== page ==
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The embattled Tory leader is scrambling to gather enough support ahead for Tuesday’s crunch vote on the deportation plan, as rebel MPs in warring wings of the party plot behind his back.
Mr Sunak was forced to reject the “Dr Death” label – and backed his former boss Boris Johnson’s handling of the pandemic – as he wrestled with an untimely grilling at the Covid inquiry in west London on Monday.
Back at Westminster, the hardliner Brexiteers who brought down Theresa May were back causing trouble for Mr Sunak – as Mark Francois and his allies in the European Research Group (ERG) raised the stakes by demanding that No 10 “pull the bill” now.
Desperate Tory ministers and whips have been trying to persuade backbenchers to vote for the bill – but the right appeared to harden their position after the ERG’s “star chamber” said it did not “go far enough” to get flights off to Rwanda.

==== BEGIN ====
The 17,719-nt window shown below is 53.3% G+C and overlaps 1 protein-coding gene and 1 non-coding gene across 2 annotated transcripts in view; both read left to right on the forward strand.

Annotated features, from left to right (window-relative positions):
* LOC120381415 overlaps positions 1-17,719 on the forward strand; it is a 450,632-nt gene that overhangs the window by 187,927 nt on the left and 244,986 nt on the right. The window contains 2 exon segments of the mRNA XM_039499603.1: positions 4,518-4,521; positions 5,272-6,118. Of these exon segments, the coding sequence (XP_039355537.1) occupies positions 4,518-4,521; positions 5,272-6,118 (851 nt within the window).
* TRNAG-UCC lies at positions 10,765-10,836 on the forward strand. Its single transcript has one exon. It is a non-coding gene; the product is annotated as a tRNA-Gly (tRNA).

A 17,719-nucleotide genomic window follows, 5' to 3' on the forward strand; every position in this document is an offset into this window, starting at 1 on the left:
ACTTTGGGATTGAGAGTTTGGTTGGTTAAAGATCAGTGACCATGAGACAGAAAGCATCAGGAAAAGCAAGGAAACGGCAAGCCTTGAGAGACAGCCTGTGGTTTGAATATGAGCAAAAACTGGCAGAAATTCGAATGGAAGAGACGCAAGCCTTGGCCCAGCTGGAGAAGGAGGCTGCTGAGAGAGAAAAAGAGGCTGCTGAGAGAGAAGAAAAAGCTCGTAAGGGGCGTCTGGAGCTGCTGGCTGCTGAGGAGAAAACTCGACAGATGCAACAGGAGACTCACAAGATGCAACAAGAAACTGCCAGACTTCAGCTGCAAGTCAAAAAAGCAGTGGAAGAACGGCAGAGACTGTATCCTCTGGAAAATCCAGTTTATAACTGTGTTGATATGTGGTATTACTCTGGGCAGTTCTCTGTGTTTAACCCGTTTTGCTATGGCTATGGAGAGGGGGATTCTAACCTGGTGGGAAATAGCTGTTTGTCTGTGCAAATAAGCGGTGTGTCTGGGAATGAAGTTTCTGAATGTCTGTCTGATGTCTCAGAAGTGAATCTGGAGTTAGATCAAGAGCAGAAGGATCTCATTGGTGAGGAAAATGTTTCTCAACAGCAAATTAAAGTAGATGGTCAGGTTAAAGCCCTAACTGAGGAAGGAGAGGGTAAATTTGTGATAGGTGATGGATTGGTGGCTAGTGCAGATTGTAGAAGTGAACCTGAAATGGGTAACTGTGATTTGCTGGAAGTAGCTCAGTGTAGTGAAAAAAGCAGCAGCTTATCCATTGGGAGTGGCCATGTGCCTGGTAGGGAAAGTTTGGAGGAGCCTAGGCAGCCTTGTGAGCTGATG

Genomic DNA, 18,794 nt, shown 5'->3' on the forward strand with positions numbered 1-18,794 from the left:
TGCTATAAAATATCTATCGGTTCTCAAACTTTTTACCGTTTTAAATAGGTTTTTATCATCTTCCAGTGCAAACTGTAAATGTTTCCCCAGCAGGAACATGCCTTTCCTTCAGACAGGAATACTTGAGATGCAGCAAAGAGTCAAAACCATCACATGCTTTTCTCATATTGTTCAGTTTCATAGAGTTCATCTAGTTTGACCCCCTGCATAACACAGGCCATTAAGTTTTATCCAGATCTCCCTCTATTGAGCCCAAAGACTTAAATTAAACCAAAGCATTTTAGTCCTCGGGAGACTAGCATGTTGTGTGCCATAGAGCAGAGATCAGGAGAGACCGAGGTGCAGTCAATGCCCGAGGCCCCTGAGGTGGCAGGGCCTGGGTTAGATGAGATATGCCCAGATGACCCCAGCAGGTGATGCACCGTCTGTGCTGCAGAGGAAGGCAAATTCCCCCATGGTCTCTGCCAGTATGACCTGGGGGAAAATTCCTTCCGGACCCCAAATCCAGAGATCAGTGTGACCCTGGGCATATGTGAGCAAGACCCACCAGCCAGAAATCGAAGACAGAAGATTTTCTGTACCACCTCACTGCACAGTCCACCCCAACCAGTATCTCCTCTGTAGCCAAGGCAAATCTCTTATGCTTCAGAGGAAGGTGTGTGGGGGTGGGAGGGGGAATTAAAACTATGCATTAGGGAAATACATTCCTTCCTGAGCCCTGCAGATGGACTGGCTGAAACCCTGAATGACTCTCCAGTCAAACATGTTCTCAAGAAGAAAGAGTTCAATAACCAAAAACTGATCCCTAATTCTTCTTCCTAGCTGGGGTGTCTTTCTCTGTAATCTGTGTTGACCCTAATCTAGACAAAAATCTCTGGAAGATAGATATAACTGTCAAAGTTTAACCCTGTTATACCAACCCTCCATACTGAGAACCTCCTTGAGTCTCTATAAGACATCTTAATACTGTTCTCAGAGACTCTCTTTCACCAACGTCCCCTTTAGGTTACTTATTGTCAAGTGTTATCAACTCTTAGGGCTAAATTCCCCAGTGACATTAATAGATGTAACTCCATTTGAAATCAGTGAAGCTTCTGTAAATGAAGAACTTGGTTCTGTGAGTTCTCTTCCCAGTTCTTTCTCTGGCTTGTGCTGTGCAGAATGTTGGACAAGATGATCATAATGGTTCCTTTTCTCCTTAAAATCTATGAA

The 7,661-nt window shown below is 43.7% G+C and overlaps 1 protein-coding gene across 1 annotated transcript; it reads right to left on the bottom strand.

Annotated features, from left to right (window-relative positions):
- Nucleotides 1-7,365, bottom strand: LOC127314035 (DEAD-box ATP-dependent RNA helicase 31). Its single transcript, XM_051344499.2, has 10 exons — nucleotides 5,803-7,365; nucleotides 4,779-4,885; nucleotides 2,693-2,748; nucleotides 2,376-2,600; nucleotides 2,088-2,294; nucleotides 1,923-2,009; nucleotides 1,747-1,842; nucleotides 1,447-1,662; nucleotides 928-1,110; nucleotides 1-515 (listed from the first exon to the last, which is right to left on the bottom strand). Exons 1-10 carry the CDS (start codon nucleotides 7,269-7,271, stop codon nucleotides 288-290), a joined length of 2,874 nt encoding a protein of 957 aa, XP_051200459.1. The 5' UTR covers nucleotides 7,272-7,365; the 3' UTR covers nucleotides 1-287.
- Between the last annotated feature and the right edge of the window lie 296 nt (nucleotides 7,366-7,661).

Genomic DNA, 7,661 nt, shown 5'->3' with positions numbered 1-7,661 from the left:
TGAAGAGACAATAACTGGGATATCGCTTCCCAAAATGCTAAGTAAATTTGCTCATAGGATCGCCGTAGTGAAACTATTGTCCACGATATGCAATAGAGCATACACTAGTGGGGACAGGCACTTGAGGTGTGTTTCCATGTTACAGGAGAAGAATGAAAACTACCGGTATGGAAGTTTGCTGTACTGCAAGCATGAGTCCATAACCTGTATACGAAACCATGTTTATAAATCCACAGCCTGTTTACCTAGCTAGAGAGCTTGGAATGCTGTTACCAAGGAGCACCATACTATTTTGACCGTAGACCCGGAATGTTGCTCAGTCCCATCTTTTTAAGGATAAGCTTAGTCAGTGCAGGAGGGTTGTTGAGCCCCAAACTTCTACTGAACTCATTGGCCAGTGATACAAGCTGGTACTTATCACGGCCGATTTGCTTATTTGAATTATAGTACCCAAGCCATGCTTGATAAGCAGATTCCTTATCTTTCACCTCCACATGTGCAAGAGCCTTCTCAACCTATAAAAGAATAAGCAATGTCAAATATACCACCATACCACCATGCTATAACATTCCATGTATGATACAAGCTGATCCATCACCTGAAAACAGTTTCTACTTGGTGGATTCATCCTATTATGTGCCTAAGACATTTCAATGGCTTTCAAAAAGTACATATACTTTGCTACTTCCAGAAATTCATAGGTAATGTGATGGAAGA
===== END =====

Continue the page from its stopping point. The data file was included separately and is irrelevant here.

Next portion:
One senior Tory MP told The Independent: “It’s a complete mess – [Rwanda] was a stupid Boris Johnson gimmick which has come back to bite us.”
Tuesday’s showdown vote in parliament comes as:
- Rishi Sunak defended Eat Out to Help Out as just a “micro-policy” and said it was unfair to call the Treasury “pro-death squad”
- The PM was handed a boost as ‘One Nation’ group of Tory moderates recommended voting for the bill
- The Tory leader is holding a Tuesday breakfast meeting with 20 right-wingers in a bid to win their backing
- Sunak was warned he could still lose the crucial Rwanda bill vote “by accident” if enough MPs abstain
- The Home Office’s top civil servant admitted there was no evidence the Rwanda plan had a deterrent effect on small boat crossings